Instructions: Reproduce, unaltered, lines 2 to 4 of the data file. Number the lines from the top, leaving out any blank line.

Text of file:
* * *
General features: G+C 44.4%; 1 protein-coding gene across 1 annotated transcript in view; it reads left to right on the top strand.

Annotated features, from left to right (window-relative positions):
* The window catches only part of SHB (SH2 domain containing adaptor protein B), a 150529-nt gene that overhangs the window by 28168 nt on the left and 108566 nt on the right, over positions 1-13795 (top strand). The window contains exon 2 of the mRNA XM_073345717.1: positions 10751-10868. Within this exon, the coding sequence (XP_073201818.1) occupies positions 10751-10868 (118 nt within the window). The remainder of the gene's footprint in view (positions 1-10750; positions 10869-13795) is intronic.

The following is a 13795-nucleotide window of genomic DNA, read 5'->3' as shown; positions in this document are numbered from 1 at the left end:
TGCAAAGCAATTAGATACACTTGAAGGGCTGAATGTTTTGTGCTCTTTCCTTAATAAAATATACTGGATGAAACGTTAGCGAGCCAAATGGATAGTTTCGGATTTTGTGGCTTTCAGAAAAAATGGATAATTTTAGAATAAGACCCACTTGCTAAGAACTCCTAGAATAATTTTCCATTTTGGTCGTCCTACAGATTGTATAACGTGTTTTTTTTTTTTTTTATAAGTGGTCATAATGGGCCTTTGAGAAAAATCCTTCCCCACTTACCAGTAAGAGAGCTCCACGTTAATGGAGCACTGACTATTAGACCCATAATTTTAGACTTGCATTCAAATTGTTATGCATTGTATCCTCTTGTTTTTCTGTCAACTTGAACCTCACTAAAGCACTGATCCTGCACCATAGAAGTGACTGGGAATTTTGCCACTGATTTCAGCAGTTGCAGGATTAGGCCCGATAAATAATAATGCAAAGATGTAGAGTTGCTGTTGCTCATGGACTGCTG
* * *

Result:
Annotated features, from left to right (window-relative positions):
* The window catches only part of SHB (SH2 domain containing adaptor protein B), a 150529-nt gene that overhangs the window by 28168 nt on the left and 108566 nt on the right, over positions 1-13795 (top strand). The window contains exon 2 of the mRNA XM_073345717.1: positions 10751-10868. Within this exon, the coding sequence (XP_073201818.1) occupies positions 10751-10868 (118 nt within the window). The remainder of the gene's footprint in view (positions 1-10750; positions 10869-13795) is intronic.

The following is a 13795-nucleotide window of genomic DNA, read 5'->3' as shown; positions in this document are numbered from 1 at the left end: